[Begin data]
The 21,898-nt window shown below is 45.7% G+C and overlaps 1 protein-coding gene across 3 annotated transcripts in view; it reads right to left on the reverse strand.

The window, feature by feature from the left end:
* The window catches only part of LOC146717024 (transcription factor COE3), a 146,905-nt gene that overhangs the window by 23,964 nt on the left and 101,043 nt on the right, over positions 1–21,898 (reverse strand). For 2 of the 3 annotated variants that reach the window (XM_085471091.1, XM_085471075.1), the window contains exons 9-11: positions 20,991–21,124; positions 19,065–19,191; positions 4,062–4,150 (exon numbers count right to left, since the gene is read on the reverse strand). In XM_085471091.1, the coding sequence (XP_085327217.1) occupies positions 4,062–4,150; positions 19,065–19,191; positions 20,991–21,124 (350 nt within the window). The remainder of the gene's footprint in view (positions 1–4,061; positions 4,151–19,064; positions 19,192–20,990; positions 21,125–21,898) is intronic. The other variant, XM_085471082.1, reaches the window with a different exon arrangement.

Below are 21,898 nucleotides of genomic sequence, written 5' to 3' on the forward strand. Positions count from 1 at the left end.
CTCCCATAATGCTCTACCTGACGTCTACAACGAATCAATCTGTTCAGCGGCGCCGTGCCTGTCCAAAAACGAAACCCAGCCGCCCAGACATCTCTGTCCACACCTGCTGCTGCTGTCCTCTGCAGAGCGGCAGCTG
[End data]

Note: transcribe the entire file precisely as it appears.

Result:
The 21,898-nt window shown below is 45.7% G+C and overlaps 1 protein-coding gene across 3 annotated transcripts in view; it reads right to left on the reverse strand.

The window, feature by feature from the left end:
* The window catches only part of LOC146717024 (transcription factor COE3), a 146,905-nt gene that overhangs the window by 23,964 nt on the left and 101,043 nt on the right, over positions 1–21,898 (reverse strand). For 2 of the 3 annotated variants that reach the window (XM_085471091.1, XM_085471075.1), the window contains exons 9-11: positions 20,991–21,124; positions 19,065–19,191; positions 4,062–4,150 (exon numbers count right to left, since the gene is read on the reverse strand). In XM_085471091.1, the coding sequence (XP_085327217.1) occupies positions 4,062–4,150; positions 19,065–19,191; positions 20,991–21,124 (350 nt within the window). The remainder of the gene's footprint in view (positions 1–4,061; positions 4,151–19,064; positions 19,192–20,990; positions 21,125–21,898) is intronic. The other variant, XM_085471082.1, reaches the window with a different exon arrangement.

Below are 21,898 nucleotides of genomic sequence, written 5' to 3' on the forward strand. Positions count from 1 at the left end.
CTCCCATAATGCTCTACCTGACGTCTACAACGAATCAATCTGTTCAGCGGCGCCGTGCCTGTCCAAAAACGAAACCCAGCCGCCCAGACATCTCTGTCCACACCTGCTGCTGCTGTCCTCTGCAGAGCGGCAGCTG